"Cells [or CT scan] have some features suggestive of cancer. Clinical correlation recommended."
This vague statement can be interpreted in two ways... The pathologist is NOT saying there is cancer present. He is stating it might be present, but he's not sure. Which means the burden of liability now passes to the surgeon...

From the surgeon's perspective, he now has to deal with whether to operate or not based on an equivocal diagnosis on needle biopsy. What if he does NOT operate and cancer WAS present? There was than a delay in cancer treatment and theoretical decrease in survival.

OR... take the safe route and operate, but acknowledge that there is the possibility that no cancer was present and that surgery was actually not truly needed in the end. Complicating this course of action is that surgery has risks (and what a bummer if "unnecessary" surgery was performed and complications happened).

The compromise solution would have been to remove just the side where the thyroid nodule was present, but than a 2nd operation would have been needed if cancer WAS found.

So, was there "malpractice" committed by any physician in the care of President Kirchner?

Probably not because the decision making by various physicians in her care probably tended towards being safe rather than sorry (for not only the patient, but also the physicians).

There are many variations on this theme... Other courses of action that could have occurred or been taken include:

1) Monitoring with repeat ultrasounds and needle biopsies
2) Getting multiple 2nd opinions
3) Repeating radiological scans

Danger is what if some say do it and some say don't do it. Some scans or needle biopsies suggestive for cancer and others that aren't?

As the old saying goes, too many cooks ruin the soup. OR, you see five doctors, you may get 5 different opinions.

At some point, YOU as the patient needs to decide what to do and live with the consequences of your decision.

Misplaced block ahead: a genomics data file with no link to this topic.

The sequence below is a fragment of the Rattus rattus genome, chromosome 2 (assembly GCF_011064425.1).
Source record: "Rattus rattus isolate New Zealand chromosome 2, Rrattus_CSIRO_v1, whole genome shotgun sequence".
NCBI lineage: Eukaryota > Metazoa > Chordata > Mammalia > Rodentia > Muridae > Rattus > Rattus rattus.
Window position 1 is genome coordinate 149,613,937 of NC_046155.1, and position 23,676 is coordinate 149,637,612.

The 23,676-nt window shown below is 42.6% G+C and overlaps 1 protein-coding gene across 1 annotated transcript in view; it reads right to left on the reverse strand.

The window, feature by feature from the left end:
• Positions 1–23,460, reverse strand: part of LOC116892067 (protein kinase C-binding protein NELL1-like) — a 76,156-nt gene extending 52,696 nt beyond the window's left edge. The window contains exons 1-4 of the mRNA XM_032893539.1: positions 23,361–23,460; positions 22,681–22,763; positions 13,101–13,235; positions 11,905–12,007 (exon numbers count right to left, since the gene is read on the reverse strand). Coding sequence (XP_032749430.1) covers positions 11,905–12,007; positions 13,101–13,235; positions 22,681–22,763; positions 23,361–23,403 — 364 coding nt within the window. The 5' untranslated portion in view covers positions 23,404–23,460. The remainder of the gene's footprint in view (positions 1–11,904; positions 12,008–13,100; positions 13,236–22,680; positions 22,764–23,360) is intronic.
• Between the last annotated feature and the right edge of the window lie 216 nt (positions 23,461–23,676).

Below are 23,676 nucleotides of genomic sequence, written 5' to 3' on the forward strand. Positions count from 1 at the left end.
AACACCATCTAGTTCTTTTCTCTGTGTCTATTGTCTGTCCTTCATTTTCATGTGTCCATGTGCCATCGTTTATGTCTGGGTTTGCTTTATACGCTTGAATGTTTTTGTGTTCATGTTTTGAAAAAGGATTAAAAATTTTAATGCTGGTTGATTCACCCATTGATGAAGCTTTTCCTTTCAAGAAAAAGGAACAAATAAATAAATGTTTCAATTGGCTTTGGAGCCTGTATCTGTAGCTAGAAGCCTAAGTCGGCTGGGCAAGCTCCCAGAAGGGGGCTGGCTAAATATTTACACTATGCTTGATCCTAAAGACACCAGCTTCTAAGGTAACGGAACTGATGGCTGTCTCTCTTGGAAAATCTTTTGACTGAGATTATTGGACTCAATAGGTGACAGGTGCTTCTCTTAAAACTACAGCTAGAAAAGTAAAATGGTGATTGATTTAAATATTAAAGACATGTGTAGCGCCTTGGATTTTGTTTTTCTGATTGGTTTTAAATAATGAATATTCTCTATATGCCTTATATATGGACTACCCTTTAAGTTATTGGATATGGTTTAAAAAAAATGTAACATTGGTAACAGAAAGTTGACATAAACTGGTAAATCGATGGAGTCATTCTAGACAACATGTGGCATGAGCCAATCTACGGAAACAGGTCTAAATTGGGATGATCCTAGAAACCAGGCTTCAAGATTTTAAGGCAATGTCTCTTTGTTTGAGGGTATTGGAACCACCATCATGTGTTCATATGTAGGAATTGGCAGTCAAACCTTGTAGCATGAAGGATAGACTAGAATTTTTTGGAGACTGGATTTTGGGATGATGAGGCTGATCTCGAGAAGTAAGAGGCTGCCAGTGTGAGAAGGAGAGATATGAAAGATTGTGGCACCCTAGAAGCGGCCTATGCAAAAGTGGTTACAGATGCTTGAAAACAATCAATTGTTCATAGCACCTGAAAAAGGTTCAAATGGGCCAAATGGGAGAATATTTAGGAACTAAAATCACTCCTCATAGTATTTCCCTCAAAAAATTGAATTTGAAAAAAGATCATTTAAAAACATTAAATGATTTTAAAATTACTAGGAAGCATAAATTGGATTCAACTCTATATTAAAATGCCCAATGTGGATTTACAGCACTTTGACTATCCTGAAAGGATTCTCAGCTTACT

Why does this even occur???

Because NO test is 100% accurate.

Read more about the surgery here or watch the video!

Argentine President Cristina Kirchner wrongly diagnosed with cancer. The Telegraph Jan 7, 2012.

January 06, 2012

Laryngospasm and Vocal Cord Dysfunction Video

A new video has been uploaded showing what happens inside the throat when a patient suffering from laryngospasm or vocal cord dysfunction suffers from a breathing attack.

For more information on this condition, click here.

If you are unable to watch the video below, click here to watch it on YouTube.

January 04, 2012

Argentine President Undergoes Thyroid Surgery

BBC News reported today that popular Argentine President Cristina Fernandez de Kirchner underwent total thyroidectomy for papillary thyroid carcinoma, a highly curable form of thyroid cancer.

Thankfully, there were no complications and she is expected to be discharged from the hospital in the next 2 days.

Thyroidectomy is when the entire thyroid gland is removed which is necessary whenever thyroid cancer is present.

What are some of the complications that could have occurred?

Vocal cord paralysis, either one or both vocal cords
• Calcium level problems which can lead to heart arrhythmias
• Bleeding which can compress the airway necessitating a tracheostomy

Read more about thyroid surgery here. Watch video of a thyroid being removed.

Argentine President Fernandez undergoes cancer surgery. BBC News Jan 4, 2012.

January 02, 2012

Misleading FoxNews Report: Laryngitis for 30 Years

On Dec 23, 2011, Fox News reported on a woman who supposedly had laryngitis for 30 years.

The story reported that the woman had a viral URI in 1982 which resulted in laryngitis and a paralyzed vocal cord.

What people should be aware of is that a paralyzed vocal cord is NOT laryngitis. Laryngitis is an infection of the larynx or voicebox. Stating that a paralyzed vocal cord is akin to laryngitis is like claiming a person who has a paralyzed arm/leg from a stroke has an arm/leg infection.

Now it is true that a viral laryngitis can cause a paralyzed vocal cord, but they should not be considered synonymous.

Patients with a paralyzed vocal cord have a very breathy sounding weak voice and a weak cough. They may also suffer from aspiration where liquids/foods go down the wrong way more easily than normal.

Typically, the first way to treat a paralyzed vocal cord is voice therapy. If voice therapy does not make much improvement, surgical intervention can be considered.

Typically, a vocal cord injection is performed if the paralysis onset was within one year. After one year, an implant can be placed as the Fox News report mentioned.

Read more about paralyzed vocal cords as well as watch a video here.

Woman Gets Voice Back After Suffering From Laryngitis for 30 Years. FoxNews 12/23/11